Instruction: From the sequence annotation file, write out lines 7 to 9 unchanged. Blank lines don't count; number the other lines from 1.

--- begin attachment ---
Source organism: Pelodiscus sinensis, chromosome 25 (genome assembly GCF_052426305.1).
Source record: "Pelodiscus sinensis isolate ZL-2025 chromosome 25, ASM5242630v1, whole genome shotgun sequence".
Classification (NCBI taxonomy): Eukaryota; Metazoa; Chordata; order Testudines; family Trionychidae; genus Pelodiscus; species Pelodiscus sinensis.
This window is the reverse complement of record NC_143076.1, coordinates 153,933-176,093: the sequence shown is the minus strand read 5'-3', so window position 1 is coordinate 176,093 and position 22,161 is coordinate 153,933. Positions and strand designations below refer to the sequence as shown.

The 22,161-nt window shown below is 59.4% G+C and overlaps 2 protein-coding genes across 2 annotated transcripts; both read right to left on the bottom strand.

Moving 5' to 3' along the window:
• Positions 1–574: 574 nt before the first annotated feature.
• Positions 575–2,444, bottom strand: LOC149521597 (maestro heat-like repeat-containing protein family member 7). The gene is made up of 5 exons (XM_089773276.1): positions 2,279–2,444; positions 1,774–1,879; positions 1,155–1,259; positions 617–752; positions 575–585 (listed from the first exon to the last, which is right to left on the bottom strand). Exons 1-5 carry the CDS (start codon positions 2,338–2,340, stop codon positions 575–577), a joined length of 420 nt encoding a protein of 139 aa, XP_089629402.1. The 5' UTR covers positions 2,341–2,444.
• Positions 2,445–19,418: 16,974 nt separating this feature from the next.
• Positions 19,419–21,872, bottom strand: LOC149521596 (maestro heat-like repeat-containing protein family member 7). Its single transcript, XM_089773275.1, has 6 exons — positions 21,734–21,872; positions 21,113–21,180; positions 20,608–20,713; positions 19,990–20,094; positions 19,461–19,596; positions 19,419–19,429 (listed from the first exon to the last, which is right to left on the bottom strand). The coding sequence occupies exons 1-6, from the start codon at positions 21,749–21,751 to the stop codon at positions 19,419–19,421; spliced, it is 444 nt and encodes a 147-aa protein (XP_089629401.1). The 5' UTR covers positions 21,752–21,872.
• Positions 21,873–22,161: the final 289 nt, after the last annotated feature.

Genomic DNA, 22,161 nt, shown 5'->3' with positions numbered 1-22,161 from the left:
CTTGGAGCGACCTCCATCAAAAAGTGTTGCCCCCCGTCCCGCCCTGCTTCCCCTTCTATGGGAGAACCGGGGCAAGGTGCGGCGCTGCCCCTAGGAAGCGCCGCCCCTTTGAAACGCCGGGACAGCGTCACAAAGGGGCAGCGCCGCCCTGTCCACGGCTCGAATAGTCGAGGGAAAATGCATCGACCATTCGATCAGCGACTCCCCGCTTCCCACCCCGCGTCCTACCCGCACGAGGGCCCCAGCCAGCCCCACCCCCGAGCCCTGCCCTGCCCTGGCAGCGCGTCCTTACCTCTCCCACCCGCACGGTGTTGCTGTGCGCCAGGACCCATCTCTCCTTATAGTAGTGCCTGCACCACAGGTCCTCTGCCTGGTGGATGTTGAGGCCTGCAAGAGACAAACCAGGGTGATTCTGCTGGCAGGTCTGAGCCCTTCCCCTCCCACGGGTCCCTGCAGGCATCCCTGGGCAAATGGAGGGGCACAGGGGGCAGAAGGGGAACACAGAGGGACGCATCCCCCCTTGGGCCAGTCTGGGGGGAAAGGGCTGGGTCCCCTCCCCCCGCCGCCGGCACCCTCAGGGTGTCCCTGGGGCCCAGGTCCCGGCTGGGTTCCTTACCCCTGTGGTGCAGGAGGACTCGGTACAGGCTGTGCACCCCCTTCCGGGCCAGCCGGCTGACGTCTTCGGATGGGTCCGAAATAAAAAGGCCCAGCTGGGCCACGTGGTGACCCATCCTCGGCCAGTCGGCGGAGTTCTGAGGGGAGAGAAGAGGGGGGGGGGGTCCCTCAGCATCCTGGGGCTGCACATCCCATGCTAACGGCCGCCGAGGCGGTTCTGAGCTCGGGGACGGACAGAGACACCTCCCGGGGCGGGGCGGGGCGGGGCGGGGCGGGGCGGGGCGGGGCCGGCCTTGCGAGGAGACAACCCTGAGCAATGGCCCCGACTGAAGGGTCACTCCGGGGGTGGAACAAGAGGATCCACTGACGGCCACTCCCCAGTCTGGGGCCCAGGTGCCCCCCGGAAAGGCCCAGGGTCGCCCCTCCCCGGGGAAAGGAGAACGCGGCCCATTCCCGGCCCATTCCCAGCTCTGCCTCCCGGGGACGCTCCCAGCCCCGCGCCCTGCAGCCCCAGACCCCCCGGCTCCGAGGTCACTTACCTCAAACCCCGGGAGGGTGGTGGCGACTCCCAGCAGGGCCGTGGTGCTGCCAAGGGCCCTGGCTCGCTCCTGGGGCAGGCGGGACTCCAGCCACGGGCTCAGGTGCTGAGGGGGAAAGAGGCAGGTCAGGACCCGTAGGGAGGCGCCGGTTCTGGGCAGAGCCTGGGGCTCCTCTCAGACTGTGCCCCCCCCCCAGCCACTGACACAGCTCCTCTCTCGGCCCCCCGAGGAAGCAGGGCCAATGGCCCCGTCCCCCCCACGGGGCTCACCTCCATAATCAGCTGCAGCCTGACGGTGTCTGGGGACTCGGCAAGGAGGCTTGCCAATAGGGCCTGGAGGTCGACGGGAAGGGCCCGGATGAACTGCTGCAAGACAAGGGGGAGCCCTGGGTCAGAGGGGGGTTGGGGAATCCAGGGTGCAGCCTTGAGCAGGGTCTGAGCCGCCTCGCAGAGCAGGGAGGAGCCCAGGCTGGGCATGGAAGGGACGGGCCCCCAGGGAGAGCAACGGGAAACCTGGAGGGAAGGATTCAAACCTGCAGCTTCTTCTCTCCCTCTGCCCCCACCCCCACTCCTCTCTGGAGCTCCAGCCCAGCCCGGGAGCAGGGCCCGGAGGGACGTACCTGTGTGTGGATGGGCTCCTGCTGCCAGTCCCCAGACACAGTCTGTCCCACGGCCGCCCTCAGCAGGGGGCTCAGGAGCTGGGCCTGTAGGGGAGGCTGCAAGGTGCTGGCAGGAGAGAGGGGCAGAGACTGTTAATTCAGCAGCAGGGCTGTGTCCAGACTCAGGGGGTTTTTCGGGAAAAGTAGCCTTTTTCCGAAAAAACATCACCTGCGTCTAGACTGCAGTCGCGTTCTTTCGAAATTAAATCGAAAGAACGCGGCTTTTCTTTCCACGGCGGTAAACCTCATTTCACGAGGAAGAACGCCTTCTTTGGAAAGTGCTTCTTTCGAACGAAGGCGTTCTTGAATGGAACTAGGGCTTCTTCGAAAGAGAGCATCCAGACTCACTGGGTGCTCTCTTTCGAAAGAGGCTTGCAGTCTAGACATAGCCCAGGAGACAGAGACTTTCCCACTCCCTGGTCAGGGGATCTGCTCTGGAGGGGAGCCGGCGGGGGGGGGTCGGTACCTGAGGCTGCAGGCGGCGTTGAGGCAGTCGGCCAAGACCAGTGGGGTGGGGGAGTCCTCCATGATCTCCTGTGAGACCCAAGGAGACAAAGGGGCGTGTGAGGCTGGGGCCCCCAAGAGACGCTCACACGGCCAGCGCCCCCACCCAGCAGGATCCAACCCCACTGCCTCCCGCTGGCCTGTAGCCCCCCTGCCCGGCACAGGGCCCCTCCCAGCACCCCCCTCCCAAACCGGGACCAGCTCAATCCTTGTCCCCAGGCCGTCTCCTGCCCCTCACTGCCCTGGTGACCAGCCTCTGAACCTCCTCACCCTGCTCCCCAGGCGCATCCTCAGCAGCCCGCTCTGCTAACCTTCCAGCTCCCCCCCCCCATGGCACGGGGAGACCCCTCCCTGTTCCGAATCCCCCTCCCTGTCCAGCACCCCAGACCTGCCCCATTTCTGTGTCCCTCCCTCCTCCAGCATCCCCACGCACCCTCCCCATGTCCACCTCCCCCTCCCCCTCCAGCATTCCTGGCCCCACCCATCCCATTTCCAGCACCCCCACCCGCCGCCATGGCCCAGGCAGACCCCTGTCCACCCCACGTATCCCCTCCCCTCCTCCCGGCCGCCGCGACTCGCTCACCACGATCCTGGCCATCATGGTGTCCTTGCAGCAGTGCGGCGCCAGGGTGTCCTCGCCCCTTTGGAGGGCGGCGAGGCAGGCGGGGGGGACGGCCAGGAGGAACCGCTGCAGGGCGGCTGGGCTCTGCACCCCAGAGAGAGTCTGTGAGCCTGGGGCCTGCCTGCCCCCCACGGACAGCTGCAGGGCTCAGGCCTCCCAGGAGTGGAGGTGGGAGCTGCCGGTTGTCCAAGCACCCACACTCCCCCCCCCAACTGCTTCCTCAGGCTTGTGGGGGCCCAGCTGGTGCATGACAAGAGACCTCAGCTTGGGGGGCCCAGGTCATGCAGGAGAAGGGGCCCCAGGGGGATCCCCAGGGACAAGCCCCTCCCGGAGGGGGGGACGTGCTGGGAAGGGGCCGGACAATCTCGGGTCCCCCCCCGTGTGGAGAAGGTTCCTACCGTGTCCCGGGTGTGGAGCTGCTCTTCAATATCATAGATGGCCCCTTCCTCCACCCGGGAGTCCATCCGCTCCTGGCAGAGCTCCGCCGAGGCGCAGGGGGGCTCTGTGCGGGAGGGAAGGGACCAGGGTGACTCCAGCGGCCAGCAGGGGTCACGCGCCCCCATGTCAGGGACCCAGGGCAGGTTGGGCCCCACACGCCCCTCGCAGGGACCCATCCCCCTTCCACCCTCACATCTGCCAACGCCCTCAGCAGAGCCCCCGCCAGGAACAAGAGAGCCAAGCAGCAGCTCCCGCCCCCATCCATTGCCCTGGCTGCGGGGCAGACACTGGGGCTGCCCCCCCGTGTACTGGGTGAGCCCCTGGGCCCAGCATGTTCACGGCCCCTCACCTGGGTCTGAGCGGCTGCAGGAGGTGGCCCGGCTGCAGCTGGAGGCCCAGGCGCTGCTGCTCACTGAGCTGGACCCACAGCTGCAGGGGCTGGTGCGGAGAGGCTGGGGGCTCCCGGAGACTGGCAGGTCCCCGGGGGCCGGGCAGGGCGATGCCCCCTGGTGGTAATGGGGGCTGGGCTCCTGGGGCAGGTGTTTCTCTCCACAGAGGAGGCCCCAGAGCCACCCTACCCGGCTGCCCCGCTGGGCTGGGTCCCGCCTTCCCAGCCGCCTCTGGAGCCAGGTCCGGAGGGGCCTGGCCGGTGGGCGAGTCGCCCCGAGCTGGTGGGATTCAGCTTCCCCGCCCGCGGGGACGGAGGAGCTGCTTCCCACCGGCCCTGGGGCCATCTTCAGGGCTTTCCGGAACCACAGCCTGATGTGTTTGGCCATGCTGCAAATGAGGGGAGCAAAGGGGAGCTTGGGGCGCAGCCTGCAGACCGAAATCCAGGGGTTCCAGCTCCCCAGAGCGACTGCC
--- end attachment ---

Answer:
• Positions 1–574: 574 nt before the first annotated feature.
• Positions 575–2,444, bottom strand: LOC149521597 (maestro heat-like repeat-containing protein family member 7). The gene is made up of 5 exons (XM_089773276.1): positions 2,279–2,444; positions 1,774–1,879; positions 1,155–1,259; positions 617–752; positions 575–585 (listed from the first exon to the last, which is right to left on the bottom strand). Exons 1-5 carry the CDS (start codon positions 2,338–2,340, stop codon positions 575–577), a joined length of 420 nt encoding a protein of 139 aa, XP_089629402.1. The 5' UTR covers positions 2,341–2,444.
• Positions 2,445–19,418: 16,974 nt separating this feature from the next.